Meghan Markle won't have a claim on $88 billion royal fortune if she divorces Harry, even with a prenup
Meghan might only be entitled to some of Harry’s personal fortune, which comes from his inheritance and other personal assets
Although there is no pre-nuptial agreement signed between Harry and Meghan Markle, there is no possibility of the former 'Suits' actress walking away with the royal family's fortune in case of a divorce.
And before the shippers of the Duke and Duchess of Sussex can cry foul, no, the couple is not splitting anytime soon.
However, both Harry and Meghan are no strangers to broken marriages. Meghan's parents separated when she was young and the world became privy to Prince Charles - Harry's father's - highly public divorce from Princess Diana and later marriage to Camilla Parker Bowles. In addition, Meghan has already gone through a divorce herself.
The royal family too is no stranger to marriages gone wrong. But members of the family, whose estimated net worth - according to Forbes - stands at an estimated $88 billion, have never been concerned about their estranged spouses walking away with the royal fortune because the money or the royal assets they have the privilege of enjoying, never really belonged to them.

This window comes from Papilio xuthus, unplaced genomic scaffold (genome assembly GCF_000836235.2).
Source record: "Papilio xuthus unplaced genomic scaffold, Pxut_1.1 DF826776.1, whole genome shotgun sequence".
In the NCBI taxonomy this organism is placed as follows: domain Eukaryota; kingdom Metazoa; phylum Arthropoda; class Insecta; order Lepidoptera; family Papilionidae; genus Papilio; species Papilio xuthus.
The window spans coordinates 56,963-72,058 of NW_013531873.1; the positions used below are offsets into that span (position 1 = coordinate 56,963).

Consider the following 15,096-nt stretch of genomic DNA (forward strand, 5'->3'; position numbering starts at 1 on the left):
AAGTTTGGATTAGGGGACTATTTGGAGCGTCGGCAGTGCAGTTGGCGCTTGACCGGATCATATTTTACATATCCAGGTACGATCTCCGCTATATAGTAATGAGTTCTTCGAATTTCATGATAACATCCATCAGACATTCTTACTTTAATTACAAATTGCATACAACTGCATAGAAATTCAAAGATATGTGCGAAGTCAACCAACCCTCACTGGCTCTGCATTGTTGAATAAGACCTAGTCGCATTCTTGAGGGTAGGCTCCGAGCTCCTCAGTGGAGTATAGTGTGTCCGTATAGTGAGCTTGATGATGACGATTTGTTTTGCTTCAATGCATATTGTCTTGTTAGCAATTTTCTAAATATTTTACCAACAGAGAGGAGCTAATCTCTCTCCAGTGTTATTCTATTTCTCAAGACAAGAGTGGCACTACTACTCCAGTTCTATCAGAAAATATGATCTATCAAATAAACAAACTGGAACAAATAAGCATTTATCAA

Take Harry and Meghan's official residence of Frogmore Cottage - where they spent the majority of their time before they moved to Canada after announcing that they would be stepping down as senior members of the royal family in January - for instance. In an event of a divorce, they will not be able to sell the place and split up the profits from the sale. This is because while they resided in the lavish mansion, the property is legally owned by the Crown Estate, which is overseen by Queen Elizabeth.
This might be one of the reasons most of the royal family members don't bother with prenups before marriages. Another reason could because prenuptial agreements aren’t legally binding in the United Kingdom, though they are taken into account during divorce proceedings.
However, none of these reasons applies in Harry's case as he simply did not enter into a prenup with Meghan because he had no doubts that his marriage would last.
“He’s determined that his marriage will be a lasting one, so there’s no need for him to sign anything,” a friend of his told Daily Mail.
And he might not be wrong as the couple looked more in love with each other than ever before while carrying out the last leg of their royal engagements hand-in-hand during their "farewell tour" in the UK earlier this month.
Even so, on the off chance of a divorce, Meghan might only be entitled to some of Harry’s personal fortune, which comes from his inheritance and other personal assets, and of course, a mutually approved custody agreement of their son, Archie.